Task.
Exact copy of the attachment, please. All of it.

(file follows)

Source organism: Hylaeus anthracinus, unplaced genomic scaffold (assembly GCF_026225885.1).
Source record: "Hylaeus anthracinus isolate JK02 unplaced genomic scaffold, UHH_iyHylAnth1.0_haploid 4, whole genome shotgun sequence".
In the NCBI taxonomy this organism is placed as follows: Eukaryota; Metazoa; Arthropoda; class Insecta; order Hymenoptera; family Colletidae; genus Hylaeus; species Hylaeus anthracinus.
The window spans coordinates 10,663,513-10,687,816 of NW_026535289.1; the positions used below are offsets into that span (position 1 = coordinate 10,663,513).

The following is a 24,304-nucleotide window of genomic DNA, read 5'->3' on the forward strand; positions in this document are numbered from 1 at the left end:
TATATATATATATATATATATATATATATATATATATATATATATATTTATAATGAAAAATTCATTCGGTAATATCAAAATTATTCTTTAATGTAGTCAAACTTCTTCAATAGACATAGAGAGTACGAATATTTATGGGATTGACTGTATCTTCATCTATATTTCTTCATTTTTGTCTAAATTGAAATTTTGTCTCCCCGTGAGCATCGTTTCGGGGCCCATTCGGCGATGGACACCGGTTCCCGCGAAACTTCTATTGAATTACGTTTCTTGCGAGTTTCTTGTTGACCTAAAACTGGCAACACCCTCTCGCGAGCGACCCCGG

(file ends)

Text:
Source organism: Hylaeus anthracinus, unplaced genomic scaffold (assembly GCF_026225885.1).
Source record: "Hylaeus anthracinus isolate JK02 unplaced genomic scaffold, UHH_iyHylAnth1.0_haploid 4, whole genome shotgun sequence".
In the NCBI taxonomy this organism is placed as follows: Eukaryota; Metazoa; Arthropoda; class Insecta; order Hymenoptera; family Colletidae; genus Hylaeus; species Hylaeus anthracinus.
The window spans coordinates 10,663,513-10,687,816 of NW_026535289.1; the positions used below are offsets into that span (position 1 = coordinate 10,663,513).

The following is a 24,304-nucleotide window of genomic DNA, read 5'->3' on the forward strand; positions in this document are numbered from 1 at the left end:
TATATATATATATATATATATATATATATATATATATATATATATATTTATAATGAAAAATTCATTCGGTAATATCAAAATTATTCTTTAATGTAGTCAAACTTCTTCAATAGACATAGAGAGTACGAATATTTATGGGATTGACTGTATCTTCATCTATATTTCTTCATTTTTGTCTAAATTGAAATTTTGTCTCCCCGTGAGCATCGTTTCGGGGCCCATTCGGCGATGGACACCGGTTCCCGCGAAACTTCTATTGAATTACGTTTCTTGCGAGTTTCTTGTTGACCTAAAACTGGCAACACCCTCTCGCGAGCGACCCCGG